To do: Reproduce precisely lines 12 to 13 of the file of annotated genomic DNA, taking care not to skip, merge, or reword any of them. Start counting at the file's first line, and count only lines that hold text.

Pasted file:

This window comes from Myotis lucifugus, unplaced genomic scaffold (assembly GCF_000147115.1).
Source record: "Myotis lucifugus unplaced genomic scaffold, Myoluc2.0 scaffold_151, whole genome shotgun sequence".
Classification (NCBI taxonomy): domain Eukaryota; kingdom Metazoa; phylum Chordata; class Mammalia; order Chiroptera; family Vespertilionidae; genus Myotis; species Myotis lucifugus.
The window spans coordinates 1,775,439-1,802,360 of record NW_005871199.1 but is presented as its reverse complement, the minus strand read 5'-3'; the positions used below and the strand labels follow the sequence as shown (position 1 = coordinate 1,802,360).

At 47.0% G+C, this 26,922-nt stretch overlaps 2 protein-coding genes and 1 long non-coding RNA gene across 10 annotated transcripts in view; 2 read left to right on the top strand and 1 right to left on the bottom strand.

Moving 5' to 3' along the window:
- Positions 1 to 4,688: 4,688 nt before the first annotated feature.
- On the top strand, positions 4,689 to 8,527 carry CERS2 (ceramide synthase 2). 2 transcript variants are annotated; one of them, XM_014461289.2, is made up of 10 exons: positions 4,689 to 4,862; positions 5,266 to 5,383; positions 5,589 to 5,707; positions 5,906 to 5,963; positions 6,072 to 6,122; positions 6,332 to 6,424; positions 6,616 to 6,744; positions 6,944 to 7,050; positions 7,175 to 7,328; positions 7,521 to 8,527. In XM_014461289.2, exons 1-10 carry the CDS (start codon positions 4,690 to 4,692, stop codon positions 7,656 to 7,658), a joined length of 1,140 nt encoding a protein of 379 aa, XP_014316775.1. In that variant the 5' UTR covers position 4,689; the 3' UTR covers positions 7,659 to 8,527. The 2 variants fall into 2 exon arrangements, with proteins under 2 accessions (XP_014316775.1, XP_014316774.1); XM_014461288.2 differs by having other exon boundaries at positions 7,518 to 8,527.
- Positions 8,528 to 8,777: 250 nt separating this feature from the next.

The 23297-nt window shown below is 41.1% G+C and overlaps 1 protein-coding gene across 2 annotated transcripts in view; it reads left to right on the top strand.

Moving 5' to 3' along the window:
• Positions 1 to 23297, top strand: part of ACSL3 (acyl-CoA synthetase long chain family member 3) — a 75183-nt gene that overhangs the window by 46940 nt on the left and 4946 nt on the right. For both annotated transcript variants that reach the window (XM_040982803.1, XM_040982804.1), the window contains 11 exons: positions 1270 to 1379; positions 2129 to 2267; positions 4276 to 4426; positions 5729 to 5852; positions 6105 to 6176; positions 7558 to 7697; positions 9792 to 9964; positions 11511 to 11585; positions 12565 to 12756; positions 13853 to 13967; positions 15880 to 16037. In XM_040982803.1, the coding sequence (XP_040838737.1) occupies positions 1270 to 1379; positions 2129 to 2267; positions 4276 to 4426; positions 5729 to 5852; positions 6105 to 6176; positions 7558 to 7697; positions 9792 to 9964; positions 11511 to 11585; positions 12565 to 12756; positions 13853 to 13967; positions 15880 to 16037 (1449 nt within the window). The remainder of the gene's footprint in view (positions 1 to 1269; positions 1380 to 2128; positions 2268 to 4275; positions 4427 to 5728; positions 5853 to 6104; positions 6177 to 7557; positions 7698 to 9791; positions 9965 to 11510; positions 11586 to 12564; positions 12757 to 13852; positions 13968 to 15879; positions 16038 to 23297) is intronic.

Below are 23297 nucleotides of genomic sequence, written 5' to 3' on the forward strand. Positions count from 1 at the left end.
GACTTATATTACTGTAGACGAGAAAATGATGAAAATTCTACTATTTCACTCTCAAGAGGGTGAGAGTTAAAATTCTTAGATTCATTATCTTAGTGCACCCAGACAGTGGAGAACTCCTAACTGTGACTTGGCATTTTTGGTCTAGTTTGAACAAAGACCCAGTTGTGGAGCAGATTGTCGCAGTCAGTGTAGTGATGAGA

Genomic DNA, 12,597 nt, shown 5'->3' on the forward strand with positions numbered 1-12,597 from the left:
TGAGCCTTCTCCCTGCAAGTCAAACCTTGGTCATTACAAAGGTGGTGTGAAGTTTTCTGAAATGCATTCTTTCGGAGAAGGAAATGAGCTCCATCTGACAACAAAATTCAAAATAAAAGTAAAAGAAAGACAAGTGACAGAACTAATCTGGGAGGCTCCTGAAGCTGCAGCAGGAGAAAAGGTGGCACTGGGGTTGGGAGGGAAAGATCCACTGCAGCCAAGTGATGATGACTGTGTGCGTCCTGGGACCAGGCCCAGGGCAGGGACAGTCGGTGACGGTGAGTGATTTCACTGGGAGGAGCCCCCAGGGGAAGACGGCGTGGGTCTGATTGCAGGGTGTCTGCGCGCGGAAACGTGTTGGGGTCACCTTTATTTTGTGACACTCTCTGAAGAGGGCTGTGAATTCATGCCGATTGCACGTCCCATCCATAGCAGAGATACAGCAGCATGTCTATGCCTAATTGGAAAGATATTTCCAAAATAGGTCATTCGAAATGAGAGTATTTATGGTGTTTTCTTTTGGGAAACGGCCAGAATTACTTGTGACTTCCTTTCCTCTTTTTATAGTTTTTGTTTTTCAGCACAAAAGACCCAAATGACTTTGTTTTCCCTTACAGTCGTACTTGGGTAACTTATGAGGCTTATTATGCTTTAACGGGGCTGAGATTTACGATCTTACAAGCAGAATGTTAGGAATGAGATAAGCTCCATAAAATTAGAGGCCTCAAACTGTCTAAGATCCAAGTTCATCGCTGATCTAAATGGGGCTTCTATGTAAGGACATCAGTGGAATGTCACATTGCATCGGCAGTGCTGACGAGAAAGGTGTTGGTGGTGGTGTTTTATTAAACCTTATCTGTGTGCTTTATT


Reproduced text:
• Positions 1 to 23297, top strand: part of ACSL3 (acyl-CoA synthetase long chain family member 3) — a 75183-nt gene that overhangs the window by 46940 nt on the left and 4946 nt on the right. For both annotated transcript variants that reach the window (XM_040982803.1, XM_040982804.1), the window contains 11 exons: positions 1270 to 1379; positions 2129 to 2267; positions 4276 to 4426; positions 5729 to 5852; positions 6105 to 6176; positions 7558 to 7697; positions 9792 to 9964; positions 11511 to 11585; positions 12565 to 12756; positions 13853 to 13967; positions 15880 to 16037. In XM_040982803.1, the coding sequence (XP_040838737.1) occupies positions 1270 to 1379; positions 2129 to 2267; positions 4276 to 4426; positions 5729 to 5852; positions 6105 to 6176; positions 7558 to 7697; positions 9792 to 9964; positions 11511 to 11585; positions 12565 to 12756; positions 13853 to 13967; positions 15880 to 16037 (1449 nt within the window). The remainder of the gene's footprint in view (positions 1 to 1269; positions 1380 to 2128; positions 2268 to 4275; positions 4427 to 5728; positions 5853 to 6104; positions 6177 to 7557; positions 7698 to 9791; positions 9965 to 11510; positions 11586 to 12564; positions 12757 to 13852; positions 13968 to 15879; positions 16038 to 23297) is intronic.

Below are 23297 nucleotides of genomic sequence, written 5' to 3' on the forward strand. Positions count from 1 at the left end.